Foster’s on track to untangle beer and wine

By Victoria Thieberger

MELBOURNE (BestGrowthStock) – Foster’s Group Ltd (FGL.AX: ), Australia’s largest brewer, said on Tuesday the split of its beer and wine divisions was on track for next year, but was silent on growing takeover talk for its profitable $10 billion beer unit.

Foster’s Carlton & United Breweries beer operation, which is due to be listed separately from wine in the first half of 2011, helped lift second-half profits thanks to higher prices.

Beverage giants SABMiller (SAB.L: )(SABJ.J: ) and Japan’s Asahi Breweries (2502.T: ) are eyeing Foster’s beer business but have not yet made any formal offers, sources told Reuters on Monday.

Foster’s share price has been on a rollercoaster ride on the takeover talk, surging 7 percent on Monday and sliding 4.5 percent on Tuesday as investors hoped for more detail on potential approaches.

“The real question is the timing of any deal,” said Arnhem Investment Management partner Theo Maas.

“Anyone who is looking to buy the beer business wants to make a clear break with the wine business, but if we do have two or three serious bidders, I doubt they would wait till the complete demerger has gone through,” he said.

Foster’s said in May it would split the beer unit from its ailing wine business, putting brands including Foster’s Lager, Victoria Bitter and Pure Blonde at the center of takeover talk in the brewing world.

“There are a lot of issues to consider, and we are on track to unscramble these complexities,” Foster’s Chief Executive Ian Johnston told analysts on Tuesday.

He said Foster’s was working on separating commercial, tax and accounting functions, and in coming months would split corporate structures and logistics.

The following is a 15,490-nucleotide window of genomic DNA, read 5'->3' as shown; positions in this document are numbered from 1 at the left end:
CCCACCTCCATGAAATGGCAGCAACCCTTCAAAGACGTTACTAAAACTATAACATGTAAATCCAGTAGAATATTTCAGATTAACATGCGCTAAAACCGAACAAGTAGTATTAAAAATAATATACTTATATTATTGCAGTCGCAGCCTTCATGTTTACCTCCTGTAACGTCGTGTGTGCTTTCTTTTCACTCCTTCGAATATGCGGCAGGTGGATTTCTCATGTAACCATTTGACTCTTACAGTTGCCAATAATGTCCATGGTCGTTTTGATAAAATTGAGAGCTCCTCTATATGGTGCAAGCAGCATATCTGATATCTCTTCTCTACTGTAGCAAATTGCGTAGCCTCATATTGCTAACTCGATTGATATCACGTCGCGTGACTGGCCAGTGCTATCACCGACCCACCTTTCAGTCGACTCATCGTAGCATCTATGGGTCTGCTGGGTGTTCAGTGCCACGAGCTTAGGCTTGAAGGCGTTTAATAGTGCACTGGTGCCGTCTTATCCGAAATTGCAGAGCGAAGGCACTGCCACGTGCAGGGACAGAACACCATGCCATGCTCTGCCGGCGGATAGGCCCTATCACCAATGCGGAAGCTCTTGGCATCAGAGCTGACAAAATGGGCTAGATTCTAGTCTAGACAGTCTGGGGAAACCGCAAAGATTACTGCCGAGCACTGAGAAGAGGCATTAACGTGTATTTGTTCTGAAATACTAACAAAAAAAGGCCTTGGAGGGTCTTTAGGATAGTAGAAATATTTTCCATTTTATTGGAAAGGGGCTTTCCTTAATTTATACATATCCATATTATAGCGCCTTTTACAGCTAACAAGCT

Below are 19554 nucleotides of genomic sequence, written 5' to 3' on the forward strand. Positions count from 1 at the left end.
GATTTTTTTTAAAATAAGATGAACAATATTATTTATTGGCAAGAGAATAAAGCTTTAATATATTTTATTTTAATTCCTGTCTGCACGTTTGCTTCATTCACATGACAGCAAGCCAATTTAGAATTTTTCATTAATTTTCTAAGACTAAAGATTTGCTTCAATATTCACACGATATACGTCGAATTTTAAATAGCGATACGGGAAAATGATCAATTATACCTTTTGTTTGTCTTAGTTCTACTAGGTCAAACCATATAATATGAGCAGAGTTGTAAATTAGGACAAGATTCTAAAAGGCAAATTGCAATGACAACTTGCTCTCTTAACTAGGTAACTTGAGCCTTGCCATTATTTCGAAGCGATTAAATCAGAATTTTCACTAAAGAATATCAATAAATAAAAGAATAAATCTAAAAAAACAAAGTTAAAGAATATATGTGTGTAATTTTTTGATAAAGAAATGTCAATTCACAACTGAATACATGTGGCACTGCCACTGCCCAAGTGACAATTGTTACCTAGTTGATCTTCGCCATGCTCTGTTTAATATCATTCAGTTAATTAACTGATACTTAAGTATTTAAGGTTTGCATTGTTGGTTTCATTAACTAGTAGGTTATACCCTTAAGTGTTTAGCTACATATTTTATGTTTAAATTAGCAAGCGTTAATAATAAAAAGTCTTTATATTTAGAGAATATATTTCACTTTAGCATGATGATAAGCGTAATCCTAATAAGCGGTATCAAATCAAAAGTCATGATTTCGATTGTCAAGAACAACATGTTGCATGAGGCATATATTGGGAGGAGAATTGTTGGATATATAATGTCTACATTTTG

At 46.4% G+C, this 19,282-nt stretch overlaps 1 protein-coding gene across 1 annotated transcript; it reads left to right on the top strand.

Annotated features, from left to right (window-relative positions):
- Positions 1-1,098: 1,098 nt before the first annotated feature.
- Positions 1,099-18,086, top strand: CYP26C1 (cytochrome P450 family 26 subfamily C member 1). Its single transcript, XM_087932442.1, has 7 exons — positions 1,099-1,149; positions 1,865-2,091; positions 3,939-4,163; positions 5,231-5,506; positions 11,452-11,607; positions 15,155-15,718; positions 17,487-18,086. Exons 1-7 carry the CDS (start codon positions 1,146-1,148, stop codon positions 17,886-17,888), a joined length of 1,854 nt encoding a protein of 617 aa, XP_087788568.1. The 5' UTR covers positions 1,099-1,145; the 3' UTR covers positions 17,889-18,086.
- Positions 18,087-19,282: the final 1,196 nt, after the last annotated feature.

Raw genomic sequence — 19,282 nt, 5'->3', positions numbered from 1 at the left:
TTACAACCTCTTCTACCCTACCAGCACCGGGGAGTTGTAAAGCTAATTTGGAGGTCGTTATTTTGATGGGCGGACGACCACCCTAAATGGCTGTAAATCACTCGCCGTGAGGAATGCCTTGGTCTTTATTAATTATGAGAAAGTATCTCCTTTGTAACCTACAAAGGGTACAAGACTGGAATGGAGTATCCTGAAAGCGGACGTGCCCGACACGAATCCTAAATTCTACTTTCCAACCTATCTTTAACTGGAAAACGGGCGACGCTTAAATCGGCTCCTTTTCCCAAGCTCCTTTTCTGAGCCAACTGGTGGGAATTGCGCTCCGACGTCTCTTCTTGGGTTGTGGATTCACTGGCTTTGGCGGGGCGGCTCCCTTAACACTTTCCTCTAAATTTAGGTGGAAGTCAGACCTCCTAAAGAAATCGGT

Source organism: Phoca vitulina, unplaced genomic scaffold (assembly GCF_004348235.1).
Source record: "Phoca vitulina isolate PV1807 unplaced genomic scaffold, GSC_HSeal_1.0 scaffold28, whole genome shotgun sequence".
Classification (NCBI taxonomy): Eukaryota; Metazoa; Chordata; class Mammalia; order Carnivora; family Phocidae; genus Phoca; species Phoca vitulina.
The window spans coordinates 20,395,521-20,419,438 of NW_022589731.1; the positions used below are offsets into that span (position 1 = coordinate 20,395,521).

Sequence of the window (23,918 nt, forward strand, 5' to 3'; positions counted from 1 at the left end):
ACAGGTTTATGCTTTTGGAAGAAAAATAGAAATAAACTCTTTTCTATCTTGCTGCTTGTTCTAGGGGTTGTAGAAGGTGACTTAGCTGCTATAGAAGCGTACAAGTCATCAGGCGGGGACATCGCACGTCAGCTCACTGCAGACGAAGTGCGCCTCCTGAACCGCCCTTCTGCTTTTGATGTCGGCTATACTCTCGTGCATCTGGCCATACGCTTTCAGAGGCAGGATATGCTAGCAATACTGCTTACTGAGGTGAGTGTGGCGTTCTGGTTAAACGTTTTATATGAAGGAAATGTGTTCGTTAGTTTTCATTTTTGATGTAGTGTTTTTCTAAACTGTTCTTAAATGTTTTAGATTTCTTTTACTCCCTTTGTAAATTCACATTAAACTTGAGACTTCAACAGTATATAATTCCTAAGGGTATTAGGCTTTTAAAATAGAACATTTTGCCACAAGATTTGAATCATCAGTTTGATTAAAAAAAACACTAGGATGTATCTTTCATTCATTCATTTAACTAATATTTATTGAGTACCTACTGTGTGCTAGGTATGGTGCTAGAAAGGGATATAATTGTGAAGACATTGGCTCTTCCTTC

The wine business, valued at A$2 billion to A$3 billion, is not expected to attract any bids due to tough global conditions.

The Australian beer market is a virtual duopoly with some of the highest profit margins in the brewing world. Foster’s controls half the market, with most of the rest held by Japan’s Kirin-owned (2503.T: ) Lion Nathan.

BETTER SECOND-HALF

Foster’s second-half profit before one-off items rose 7.8 percent to A$355.6 million ($316 million), according to Reuters calculations based on full-year reported earnings.

Higher prices for beer and cost-cutting helped to offset a 3 percent decline in volume as consumer spending slowed.

Carlton and United Breweries brands are mostly slow-growing mainstream beers and the company wants to boost its share of the higher-margin premium market.

The beer division, run by former navy weapons’ engineer John Pollaers who is the sixth managing director of beer in seven years, generates 85 percent of group earnings and has a profit margin of 38.5 percent.

Full-year net profit fell 4.1 percent to A$711.3 million, beating analyst expectations for A$680 million in a Thomson Reuters survey of 11 analysts.

That excluded a massive writedown for its beleaguered wine business of A$1.27 billion, announced in May. It was the third major writedown for wine, bringing the total near A$3 billion.

Foster’s did not pay a final dividend after taking the writedown on wine, which includes the Beringer, Penfolds and Wolf Blass brands. But it said it would seek to amend its constitution to be able to pay a dividend after October.

Wine operations have been hurt by weak sales in recent years, while the Australian dollar’s relative strength also proved to be a drag as it reduced the value of U.S. wine earnings.

Wine sales have been hit by a deep U.S. recession and a trend away from low-end, bulk wines in Australia.

Full-year earnings in the wine division were down 27.2 percent. However, on a constant currency basis earnings were up 20.5 percent for the year, helped by better sales and efficiency programmes.

(Editing by Ed Davies and Dhara Ranasinghe)

Foster’s on track to untangle beer and wine